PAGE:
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April 4, 2009

Should Tony Blair Be Compared With Emperor Heraclius?

By John Sanidopoulos

This months issue of New Statesman contains an article titled "Kingdoms Not Of This World" whose author, Tom Holland, speaks of the Islamic penetration into Great Britain and the Christian response to it. Within the article he makes an interesting comparison between Emperor Heraclius' response to Islam with that of Tony Blair. Tony Blair has been noted to have given an impeccably ecumenical reply to the destruction of the Twin Towers just a few days after their demise by saying: “Jews, Muslims and Christians are all children of Abraham. This is the moment to bring the faiths closer together in understanding of our common values and heritage – a source of unity and strength.” What historical merit is there that provides a similar view being held by Emperor Heraclius?
The answer is that there is no credible historical merit in making this assertion. If Holland had checked his sources, which I'm sure he did but failed to mention, he would have made the point that he used well-known Islamic propaganda to make his comparison.
According to various Muslim sources from the earliest written traditions of Islam, it is said that as Muhammad was in the process of conquering Arabia he sent personal letters to various kings, including the Roman Emperor Heraclius and the Persian King Chosroes. The letter basically is reported to have stated that they should as a kingdom embrace Muhammad as their Prophet and Allah as their God or else be conquered. When Chosroes received the audacious letter it is said he took it and angrily tore it in half, then dispatched soldiers to capture Muhammad and bring him to Persia. When Muhammad received this news, he said: "So will his kingdom tear apart," and predicted that Chosroes would die at the hands of his own son. However, Heraclius' response to this letter is said to have been thoughtful and favorable. The sources do not agree on the details of the story, but they all show a receptive attitude displayed by Heraclius. In fact his response is so favorable that he eagerly desires to embrace Islam after making serious inquiry, but his Christian subjects are hostile to his intentions causing the Emperor to relent to their pressure.
When examining the details of these stories, it is clearly intended by these Muslim authors to show Muhammad in a favorable light and his future penetration of the Persian and Roman Empire as destined by Allah. In the first, Muhammad shows himself to be a Prophet who should not be rejected without facing consequences, and in the latter tale the details show that after serious inquiry the Roman Emperor himself is convinced of Muhammad's legitimacy. Furthermore, it gave Muslims a divine purpose behind the fall of the Persian Empire and the continuance of the Roman Empire. However it would seem highly implausible that Muhammad would have dared to send such audacious letters at a time when he had not even yet conquered Arabia.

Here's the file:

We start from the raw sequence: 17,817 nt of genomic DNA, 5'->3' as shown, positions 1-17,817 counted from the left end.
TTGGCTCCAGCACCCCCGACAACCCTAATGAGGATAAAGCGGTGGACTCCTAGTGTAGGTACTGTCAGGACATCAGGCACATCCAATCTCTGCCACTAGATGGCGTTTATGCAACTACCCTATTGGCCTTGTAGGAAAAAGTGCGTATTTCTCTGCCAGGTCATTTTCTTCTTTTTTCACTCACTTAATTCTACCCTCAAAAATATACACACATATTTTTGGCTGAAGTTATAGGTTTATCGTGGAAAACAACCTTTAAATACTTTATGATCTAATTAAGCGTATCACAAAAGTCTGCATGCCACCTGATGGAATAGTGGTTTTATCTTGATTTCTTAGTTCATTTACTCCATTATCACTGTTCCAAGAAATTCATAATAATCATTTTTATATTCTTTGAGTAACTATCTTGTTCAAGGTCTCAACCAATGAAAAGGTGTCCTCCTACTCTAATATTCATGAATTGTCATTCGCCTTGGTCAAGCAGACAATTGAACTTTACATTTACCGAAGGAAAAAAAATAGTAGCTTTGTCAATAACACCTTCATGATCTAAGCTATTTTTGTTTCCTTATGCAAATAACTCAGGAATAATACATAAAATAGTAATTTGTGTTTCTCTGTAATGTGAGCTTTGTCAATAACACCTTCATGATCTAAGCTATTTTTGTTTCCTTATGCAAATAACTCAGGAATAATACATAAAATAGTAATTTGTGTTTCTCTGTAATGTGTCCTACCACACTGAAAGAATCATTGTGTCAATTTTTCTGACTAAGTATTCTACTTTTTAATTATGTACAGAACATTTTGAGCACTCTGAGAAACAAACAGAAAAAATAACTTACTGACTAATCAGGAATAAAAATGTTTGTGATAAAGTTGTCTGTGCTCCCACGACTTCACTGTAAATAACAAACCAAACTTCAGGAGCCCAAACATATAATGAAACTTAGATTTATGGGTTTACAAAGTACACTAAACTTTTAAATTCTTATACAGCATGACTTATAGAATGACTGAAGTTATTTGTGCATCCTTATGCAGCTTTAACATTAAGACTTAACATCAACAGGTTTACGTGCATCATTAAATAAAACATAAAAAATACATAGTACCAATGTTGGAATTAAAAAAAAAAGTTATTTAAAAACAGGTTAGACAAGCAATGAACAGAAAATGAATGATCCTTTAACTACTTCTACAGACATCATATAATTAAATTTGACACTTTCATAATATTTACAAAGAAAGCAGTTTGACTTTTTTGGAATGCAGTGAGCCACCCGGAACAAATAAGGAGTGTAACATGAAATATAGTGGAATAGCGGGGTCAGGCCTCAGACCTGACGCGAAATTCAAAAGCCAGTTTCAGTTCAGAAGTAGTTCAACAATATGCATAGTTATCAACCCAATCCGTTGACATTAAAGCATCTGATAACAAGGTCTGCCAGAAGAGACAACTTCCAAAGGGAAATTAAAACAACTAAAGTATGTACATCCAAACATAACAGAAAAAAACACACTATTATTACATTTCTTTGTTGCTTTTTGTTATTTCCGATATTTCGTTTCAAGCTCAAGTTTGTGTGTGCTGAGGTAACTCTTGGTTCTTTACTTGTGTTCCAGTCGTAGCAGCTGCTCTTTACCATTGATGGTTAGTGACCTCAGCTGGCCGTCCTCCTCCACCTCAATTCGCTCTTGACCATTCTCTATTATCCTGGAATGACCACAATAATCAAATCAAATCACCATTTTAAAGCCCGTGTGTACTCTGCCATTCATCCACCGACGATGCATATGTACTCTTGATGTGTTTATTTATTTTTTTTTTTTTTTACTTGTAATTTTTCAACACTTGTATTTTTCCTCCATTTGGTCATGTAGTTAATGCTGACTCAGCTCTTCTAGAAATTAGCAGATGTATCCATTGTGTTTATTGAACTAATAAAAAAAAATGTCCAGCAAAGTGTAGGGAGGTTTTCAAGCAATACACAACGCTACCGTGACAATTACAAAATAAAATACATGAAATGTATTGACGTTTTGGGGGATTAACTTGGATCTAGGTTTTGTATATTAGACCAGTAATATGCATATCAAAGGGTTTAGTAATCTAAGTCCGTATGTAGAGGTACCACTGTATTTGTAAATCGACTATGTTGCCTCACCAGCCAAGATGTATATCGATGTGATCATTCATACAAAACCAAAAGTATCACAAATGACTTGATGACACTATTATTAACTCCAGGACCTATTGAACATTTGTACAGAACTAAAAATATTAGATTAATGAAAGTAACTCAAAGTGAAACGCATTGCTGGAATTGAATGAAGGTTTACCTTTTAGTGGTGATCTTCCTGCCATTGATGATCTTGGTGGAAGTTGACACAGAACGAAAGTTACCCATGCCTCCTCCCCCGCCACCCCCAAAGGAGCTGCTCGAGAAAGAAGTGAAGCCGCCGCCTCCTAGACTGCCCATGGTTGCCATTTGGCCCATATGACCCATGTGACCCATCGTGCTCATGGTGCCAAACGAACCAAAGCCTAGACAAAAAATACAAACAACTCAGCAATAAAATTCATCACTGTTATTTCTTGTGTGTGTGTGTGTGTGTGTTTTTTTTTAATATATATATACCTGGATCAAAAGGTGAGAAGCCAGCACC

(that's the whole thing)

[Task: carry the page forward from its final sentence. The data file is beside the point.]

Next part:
No serious historian takes these stories seriously and gives credibility to them. Besides Arabic these stories are not told in any other language of the time, nor are they even alluded to by any non-Muslim source until a much later date. Surely a Persian or Roman historian opposed to the policies of their respected ruler would have favored such tales and recorded them if found to be true, and any defender of these rulers would have responded to such a tale being circulated through gossip.
As far as Heraclius is concerned, there is absolutely no evidence of even a possible secret embrace of Islam. In fact, history proves the complete opposite. First, during the entire supposed exchange between Heraclius and Muhammad, Heraclius embraced and encouraged Monothelitism as a compromise between the Orthodox and the Monophysites. Monothelitism taught that Christ has two distinct natures, divine and human, manifested in only one will and activity. Such a doctrine would have been anathema to Islamic teaching based on the fact that Islam completely rejects the divinity of Jesus. Heraclius encouraged the reunion of the Monophysites with the Orthodox because he saw that such dissension divided his Empire (nearly all of Egypt at this time was Monophysite) and this division would likely lead to the downfall of his Empire at the hands of the Islamic Saracenes. Second, in 628, the same year of the supposed exchange between Heraclius and Muhammad, Heraclius lead a crusade against the Persians for stealing the True Cross and restored it to Jerusalem in 630. Here we have a contradiction in historical accounts as well as at least a verbal assent to belief in the crucifixion death of Jesus, which is also a doctrine anathema within Islam. Third, Heraclius fought the Muslims. In 635 the Muslims attacked Damascus, which then surrendered. Heraclius counter-attacked in 636 and went to war with the Muslims with an army of 200,000 at the Battle of the Yarmuk in Syria on 20th August. At that time, the aging Heraclius was more than 60 years old, and had been involved in more than 100 battles. He was soundly defeated, and lost Syria to the Muslims.
The sources of Muhammad's biography are numerous, but on the whole untrustworthy, being crowded with fictitious details, legends, and stories. None of his biographies were compiled during his lifetime, and the earliest was written a century and a half after his death. The Quran is perhaps the only reliable source for the leading events in his career. All these collections and biographies are based on the so-called Hadiths, or Traditions, the historical value of which is more than doubtful.
These details point to the certainty that the events described by Holland in his article probably never even took place, hence making the comparison between the ecumenicity of Tony Blair with that of Heraclius as unfounded and without evidence.